Synthetics vs. Organics: Mass Effect 3, part 1

I was a couple years late to the Mass Effect party. I didn’t get my 360 until Christmas 2009, meaning I  missed a large portion of that console’s major releases. The first Mass Effect game came out in 2007, and I had never played it myself. But early in 2010, I bought a used copy of the first game when, bored by the uber-derivative Darksiders, which was my first 360 game purchase, I found myself in need of something more substantial. I had been reluctant to get into Mass Effect, but the hype surrounding the second game eventually won me over.

So I played my way through the first game, and was hooked–despite myself. I’d been reluctant because the commercials for Mass Effect made it seem as though the core mechanic of the game was moral choices which would always have unintended negative consequences. I later discovered that this was not at all the case, and I’m very glad I overcame that initial hesitation.

The first Mass Effect was bizarre in a number of ways. The moral choice mechanic was novel to me (though of course it would have been familiar to PC gamers by that time), but more than this, the Star Trek setting, the film-grain video filter, the excellent voice acting, and the new-age music that played on menu screens and in key moments in the plot won me over. Despite the decisions you had to make, the first game had a strange lightheartedness–which was no doubt a factor of the presentation, rather than the subject matter–and the decisions were almost never the few-for-the-many kind of choices that the commercials lead you to believe. The whole thing felt very much like an extended sojourn in the Star Trek: The Next Generation universe, except with more overt militarism, sex and violence.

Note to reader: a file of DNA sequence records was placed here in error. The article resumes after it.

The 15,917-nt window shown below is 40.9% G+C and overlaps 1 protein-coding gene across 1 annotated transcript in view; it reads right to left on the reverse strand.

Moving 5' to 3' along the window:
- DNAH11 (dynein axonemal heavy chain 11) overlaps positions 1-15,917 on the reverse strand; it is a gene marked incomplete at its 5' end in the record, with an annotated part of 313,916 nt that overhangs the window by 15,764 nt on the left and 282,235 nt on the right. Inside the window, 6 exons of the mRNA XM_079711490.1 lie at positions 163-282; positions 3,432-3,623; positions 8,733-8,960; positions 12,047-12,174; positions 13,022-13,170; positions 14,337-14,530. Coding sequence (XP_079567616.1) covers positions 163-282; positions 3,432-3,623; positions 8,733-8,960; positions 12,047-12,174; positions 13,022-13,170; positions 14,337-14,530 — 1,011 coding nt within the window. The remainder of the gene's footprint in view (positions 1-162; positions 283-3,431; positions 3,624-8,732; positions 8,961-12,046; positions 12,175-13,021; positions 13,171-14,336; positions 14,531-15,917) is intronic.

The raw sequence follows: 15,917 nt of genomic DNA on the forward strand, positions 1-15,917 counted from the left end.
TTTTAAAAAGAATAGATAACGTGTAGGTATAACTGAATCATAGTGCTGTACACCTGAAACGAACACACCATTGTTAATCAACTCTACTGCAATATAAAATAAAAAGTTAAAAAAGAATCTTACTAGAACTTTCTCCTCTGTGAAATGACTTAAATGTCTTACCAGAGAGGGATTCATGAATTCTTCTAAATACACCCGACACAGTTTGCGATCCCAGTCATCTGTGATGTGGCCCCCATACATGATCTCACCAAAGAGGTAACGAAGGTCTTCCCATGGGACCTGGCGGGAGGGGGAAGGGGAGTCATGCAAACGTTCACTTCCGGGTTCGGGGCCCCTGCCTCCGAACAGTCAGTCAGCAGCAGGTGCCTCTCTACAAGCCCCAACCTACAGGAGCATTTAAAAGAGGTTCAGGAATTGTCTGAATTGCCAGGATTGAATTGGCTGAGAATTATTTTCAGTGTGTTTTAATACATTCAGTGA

The premise of Mass Effect is relatively familiar scifi fare. It takes place in the not-too-distant future, about fifty or sixty years after humanity has stumbled into a galactic community which they didn’t know existed (just like Star Trek). After discovering alien technology on Mars, humans developed faster-than-light travel, and came almost immediately into contact with a hostile alien race, the Turians. After a brutal war, peace was eventually forced upon the humans and Turians by the galactic Council, a vaguely democratic ruling body representing the three most powerful races in the galactic community (and only these three). In the game you play as Commander Shepard, a leader of the human Systems Alliance military, who discovers a plot to bring an ancient threat into the galaxy and enslave or obliterate all organic life.